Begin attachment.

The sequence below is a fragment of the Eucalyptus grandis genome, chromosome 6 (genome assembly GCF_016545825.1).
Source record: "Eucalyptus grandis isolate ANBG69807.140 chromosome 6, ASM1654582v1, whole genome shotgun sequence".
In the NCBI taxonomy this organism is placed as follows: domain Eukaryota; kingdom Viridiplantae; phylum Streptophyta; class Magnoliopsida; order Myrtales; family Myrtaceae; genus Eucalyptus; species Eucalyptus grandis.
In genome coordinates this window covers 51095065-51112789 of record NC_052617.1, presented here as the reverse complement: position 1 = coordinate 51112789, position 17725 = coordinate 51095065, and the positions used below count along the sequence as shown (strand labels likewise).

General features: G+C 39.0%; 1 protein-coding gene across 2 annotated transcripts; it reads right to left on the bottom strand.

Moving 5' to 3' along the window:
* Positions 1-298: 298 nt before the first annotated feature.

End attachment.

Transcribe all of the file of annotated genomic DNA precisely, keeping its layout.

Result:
The sequence below is a fragment of the Eucalyptus grandis genome, chromosome 6 (genome assembly GCF_016545825.1).
Source record: "Eucalyptus grandis isolate ANBG69807.140 chromosome 6, ASM1654582v1, whole genome shotgun sequence".
In the NCBI taxonomy this organism is placed as follows: domain Eukaryota; kingdom Viridiplantae; phylum Streptophyta; class Magnoliopsida; order Myrtales; family Myrtaceae; genus Eucalyptus; species Eucalyptus grandis.
In genome coordinates this window covers 51095065-51112789 of record NC_052617.1, presented here as the reverse complement: position 1 = coordinate 51112789, position 17725 = coordinate 51095065, and the positions used below count along the sequence as shown (strand labels likewise).

General features: G+C 39.0%; 1 protein-coding gene across 2 annotated transcripts; it reads right to left on the bottom strand.

Moving 5' to 3' along the window:
* Positions 1-298: 298 nt before the first annotated feature.